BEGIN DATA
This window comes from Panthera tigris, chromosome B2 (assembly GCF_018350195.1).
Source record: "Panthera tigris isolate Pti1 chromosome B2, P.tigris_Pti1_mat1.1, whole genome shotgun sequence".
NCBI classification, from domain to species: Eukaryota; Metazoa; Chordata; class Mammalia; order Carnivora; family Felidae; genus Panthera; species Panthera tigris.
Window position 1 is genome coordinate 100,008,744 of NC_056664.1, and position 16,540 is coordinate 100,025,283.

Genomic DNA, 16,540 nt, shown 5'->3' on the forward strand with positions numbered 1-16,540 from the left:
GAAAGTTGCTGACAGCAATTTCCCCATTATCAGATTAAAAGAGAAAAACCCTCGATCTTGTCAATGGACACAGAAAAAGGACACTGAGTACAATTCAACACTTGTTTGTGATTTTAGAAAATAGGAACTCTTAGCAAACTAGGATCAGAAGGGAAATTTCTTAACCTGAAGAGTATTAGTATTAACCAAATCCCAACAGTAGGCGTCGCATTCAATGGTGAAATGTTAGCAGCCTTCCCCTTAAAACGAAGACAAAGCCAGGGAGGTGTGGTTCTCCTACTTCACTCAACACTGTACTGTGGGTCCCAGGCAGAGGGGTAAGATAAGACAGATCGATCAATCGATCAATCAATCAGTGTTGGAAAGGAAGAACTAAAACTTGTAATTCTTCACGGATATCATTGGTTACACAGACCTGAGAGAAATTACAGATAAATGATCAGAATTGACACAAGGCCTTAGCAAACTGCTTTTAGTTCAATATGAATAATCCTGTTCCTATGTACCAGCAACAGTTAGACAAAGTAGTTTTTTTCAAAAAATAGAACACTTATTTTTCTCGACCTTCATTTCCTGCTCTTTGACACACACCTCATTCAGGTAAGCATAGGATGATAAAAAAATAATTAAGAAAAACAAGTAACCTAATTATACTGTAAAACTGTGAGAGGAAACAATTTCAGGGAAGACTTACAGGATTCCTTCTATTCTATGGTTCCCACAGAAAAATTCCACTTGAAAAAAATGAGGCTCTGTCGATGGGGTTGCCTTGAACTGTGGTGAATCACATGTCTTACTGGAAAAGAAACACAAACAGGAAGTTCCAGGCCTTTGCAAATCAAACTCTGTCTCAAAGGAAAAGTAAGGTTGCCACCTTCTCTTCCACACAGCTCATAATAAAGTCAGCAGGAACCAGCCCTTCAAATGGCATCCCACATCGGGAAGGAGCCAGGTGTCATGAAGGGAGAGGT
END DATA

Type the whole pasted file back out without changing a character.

This window comes from Panthera tigris, chromosome B2 (assembly GCF_018350195.1).
Source record: "Panthera tigris isolate Pti1 chromosome B2, P.tigris_Pti1_mat1.1, whole genome shotgun sequence".
NCBI classification, from domain to species: Eukaryota; Metazoa; Chordata; class Mammalia; order Carnivora; family Felidae; genus Panthera; species Panthera tigris.
Window position 1 is genome coordinate 100,008,744 of NC_056664.1, and position 16,540 is coordinate 100,025,283.

Genomic DNA, 16,540 nt, shown 5'->3' on the forward strand with positions numbered 1-16,540 from the left:
GAAAGTTGCTGACAGCAATTTCCCCATTATCAGATTAAAAGAGAAAAACCCTCGATCTTGTCAATGGACACAGAAAAAGGACACTGAGTACAATTCAACACTTGTTTGTGATTTTAGAAAATAGGAACTCTTAGCAAACTAGGATCAGAAGGGAAATTTCTTAACCTGAAGAGTATTAGTATTAACCAAATCCCAACAGTAGGCGTCGCATTCAATGGTGAAATGTTAGCAGCCTTCCCCTTAAAACGAAGACAAAGCCAGGGAGGTGTGGTTCTCCTACTTCACTCAACACTGTACTGTGGGTCCCAGGCAGAGGGGTAAGATAAGACAGATCGATCAATCGATCAATCAATCAGTGTTGGAAAGGAAGAACTAAAACTTGTAATTCTTCACGGATATCATTGGTTACACAGACCTGAGAGAAATTACAGATAAATGATCAGAATTGACACAAGGCCTTAGCAAACTGCTTTTAGTTCAATATGAATAATCCTGTTCCTATGTACCAGCAACAGTTAGACAAAGTAGTTTTTTTCAAAAAATAGAACACTTATTTTTCTCGACCTTCATTTCCTGCTCTTTGACACACACCTCATTCAGGTAAGCATAGGATGATAAAAAAATAATTAAGAAAAACAAGTAACCTAATTATACTGTAAAACTGTGAGAGGAAACAATTTCAGGGAAGACTTACAGGATTCCTTCTATTCTATGGTTCCCACAGAAAAATTCCACTTGAAAAAAATGAGGCTCTGTCGATGGGGTTGCCTTGAACTGTGGTGAATCACATGTCTTACTGGAAAAGAAACACAAACAGGAAGTTCCAGGCCTTTGCAAATCAAACTCTGTCTCAAAGGAAAAGTAAGGTTGCCACCTTCTCTTCCACACAGCTCATAATAAAGTCAGCAGGAACCAGCCCTTCAAATGGCATCCCACATCGGGAAGGAGCCAGGTGTCATGAAGGGAGAGGT